Regarding a European release for Reign In Blood; I understand that, despite strong offers from top independent labels like Music For Nations and Noise, Def Jam have licensed the album to London / Polygram and it should be released in Europe any day now. Hopefully, London will be capable of handling a product as controversial as Slayer, and will get behind the band 100%.

When I spoke to Tom, Slayer were due to be playing the Aardschokdag Festival on October 26th with Metallica and Anthrax. Then of course came the tragic death of Cliff Burton in September, forcing Metallica to pull out of the festival, and Slayer were promoted to headliners with Metal Church being added to the bill. However, less than a week before the festival, having agreed a new appearance fee to headline, Slayer decided to pull out, leaving the festival organisers little choice but to cancel the show and suffer a heavy loss in abortive advertising costs.

The blame for the late cancellation was put totally onto Slayer by the organisers, who refused to invite the band to play at the rearranged festival, now scheduled for February 8th, 1987. Unfortunately, Tom Araya refused to comment on the decision to pull out and the allegations that they were to blame. However, Def Jam did say this: “After Metallica pulled out, we never had any intention of sending Slayer over to still play Aardschok. The agent was informed of this, but he obviously did not pass on the correct information to the organisers.”

Dave Lombardo

I must say that Def Jam’s comments completely contradict what they had told me earlier, soon after the Metallica tragedy. They said then that “Slayer still want to play the festival as a tribute to Cliff Burton.”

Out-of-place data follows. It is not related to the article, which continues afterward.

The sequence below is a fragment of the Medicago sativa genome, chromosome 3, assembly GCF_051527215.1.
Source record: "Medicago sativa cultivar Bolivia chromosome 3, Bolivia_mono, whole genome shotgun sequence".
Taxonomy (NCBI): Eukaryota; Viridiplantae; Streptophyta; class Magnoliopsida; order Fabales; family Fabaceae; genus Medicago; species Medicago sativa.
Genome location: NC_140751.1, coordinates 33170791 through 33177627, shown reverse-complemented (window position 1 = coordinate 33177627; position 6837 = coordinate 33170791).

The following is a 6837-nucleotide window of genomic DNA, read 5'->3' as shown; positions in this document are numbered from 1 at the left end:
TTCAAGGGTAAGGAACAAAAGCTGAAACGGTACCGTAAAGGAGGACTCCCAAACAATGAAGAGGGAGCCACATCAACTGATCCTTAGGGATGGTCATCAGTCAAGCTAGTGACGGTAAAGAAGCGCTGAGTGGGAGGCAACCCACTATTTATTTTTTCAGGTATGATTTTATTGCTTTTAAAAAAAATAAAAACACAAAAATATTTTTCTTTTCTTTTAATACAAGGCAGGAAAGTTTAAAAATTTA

It may seem crazy for a band of Slayer’s status, but, believe it or not, they do not currently have a manager. So my advice to them is, get one quick! Slayer are now in the big time, and if they want to stay there then they desperately need someone to take care of their business dealings and stop a repeat of embarrassing situations like the Aardschok shambles.

So, when can we now expect to see Slayer back in Europe? Well unfortunately, because of what happened with the Aardschokdag festival, I hear a number of European promoters are now having second thoughts about dealing with the band. But hopefully, if these problems can be overcome, we should still see Slayer invading Europe early next year.

Anyone who’s seen Slayer live will know that it’s an event that needs to be seen to be believed. And with the excellent Reign In Blood – an album that’s the most superior thrash product ever to hit vinyl, both in terms of power and production quality – Slayer deserve to be huge. I just hope there’s someone who can point them in the right direction and not let all that talent go to waste. May Slayer Reign In Blood forevermore!

Interview taken from Metal Forces, Issue 20 (1986)